Belly up? (or, what are you reading???)

Print media is dying quickly, or so it seems from my comfy couch, where two print publications I’ve worked for this year have gone belly up in the last month (Homeschool Horizons and The Canadian Jewish News)… and it’s all my fault.

I don’t buy magazines; never have.  When I can get them from the library, I do, and if I can’t, I try to find them online, and if I can’t, then I just don’t read them.

Homeschool Horizons was the exception, actually; when it started a couple of years ago, a local, family-based homeschooling publication, I decided to subscribe.  Another homeschooling magazine I’d subscribed to had recently switched to “an exciting all-digital format” (the genteel modern way of saying “went belly-up”), so I was sort of in the market and thought it was worth supporting.


And again, it’s all my fault.  Because not only do I not buy periodicals, I don’t buy books.  Almost never.  The books I do buy, over the last few years, have overwhelmingly been ebooks, first for my Kobo and now for my Playbook (which I adore, by the way, thanks for asking!).  Even our libraries have been heading digital-ward, which is actually fantastic for me in terms of being able to access English-language reading materials even after we make aliyah.

Six days a week, the bulk of my reading is now digital and so, yes, I’m to blame for the “revolution” that is sinking print books and periodicals.  Yet, as a Jew, I am naturally hoping that books and magazines will continue to be available so I can have a couple around for Shabbos… I have a recurring nightmare that in 20 years, all we’ll have to read over Shabbos and yom tov will be the Mishpacha ladies’ section and The Jewish Press.

Yet, as a person who is a) chronically disorganized, b) overwhelmed by the amount of paper in our lives and c) poor (a and b are probably quite closely related), digital publications have given me a bit of an edge.  As long as I know where my device is, I can find my book – can find any book I want, actually, since they’re all neatly tucked away in there.  As for c), libraries are free, and there is also, to a certain extent, a freedom about the Internet which I cannot necessarily condone but of which I sometimes have been known to partake.  Except for certain obscure Jewish publications I may want to read, is usually easier and cheaper, these days, to find an ebook than a hard copy (with less waiting).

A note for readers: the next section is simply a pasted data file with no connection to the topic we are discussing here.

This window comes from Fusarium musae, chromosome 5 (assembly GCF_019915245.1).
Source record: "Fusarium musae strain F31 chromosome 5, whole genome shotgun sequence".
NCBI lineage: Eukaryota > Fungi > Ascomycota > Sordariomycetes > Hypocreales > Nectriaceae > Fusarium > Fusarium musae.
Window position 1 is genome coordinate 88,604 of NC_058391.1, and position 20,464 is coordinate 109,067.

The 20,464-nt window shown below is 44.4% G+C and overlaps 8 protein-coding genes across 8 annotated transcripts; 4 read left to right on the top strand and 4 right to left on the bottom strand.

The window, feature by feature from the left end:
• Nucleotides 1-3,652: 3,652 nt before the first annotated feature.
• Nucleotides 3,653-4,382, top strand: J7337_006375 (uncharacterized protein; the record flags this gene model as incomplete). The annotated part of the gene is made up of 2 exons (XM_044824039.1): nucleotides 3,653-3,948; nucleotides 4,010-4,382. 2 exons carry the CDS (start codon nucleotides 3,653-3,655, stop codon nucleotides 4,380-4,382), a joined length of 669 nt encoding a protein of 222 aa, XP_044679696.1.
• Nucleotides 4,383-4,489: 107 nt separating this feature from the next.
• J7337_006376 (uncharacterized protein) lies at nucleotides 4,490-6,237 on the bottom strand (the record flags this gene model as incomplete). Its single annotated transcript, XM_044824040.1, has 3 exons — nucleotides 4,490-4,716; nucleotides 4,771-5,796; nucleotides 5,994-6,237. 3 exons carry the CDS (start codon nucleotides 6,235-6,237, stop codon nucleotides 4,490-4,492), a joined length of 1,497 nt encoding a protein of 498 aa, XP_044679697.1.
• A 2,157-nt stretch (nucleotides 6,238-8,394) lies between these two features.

Beyond books, while digital media may clutter my hard drive, they don’t clutter my home, and for that, I’m exceedingly grateful.  Every time someone says, “I have the DVD somewhere; I can lend it to you,” I blanch, picturing this precious shiny fragile scratchable object being lost in our car or sofa or any one of a number of media-eating zones in our messy lives.

I wouldn’t say I’m an early adopter, but I am definitely a fan of digital media, to which I like to think I’ve taken like a fish to water. (Though my teenagers would probably beg to differ.  And by “beg,” I mean, of course, “laugh in my face.”)  So this post is my mea culpa and my apology to anyone caught up in the maelstrom that is traditional print media these days.  It was me; I did it.  It’s entirely my fault.

So what are YOU reading these days???


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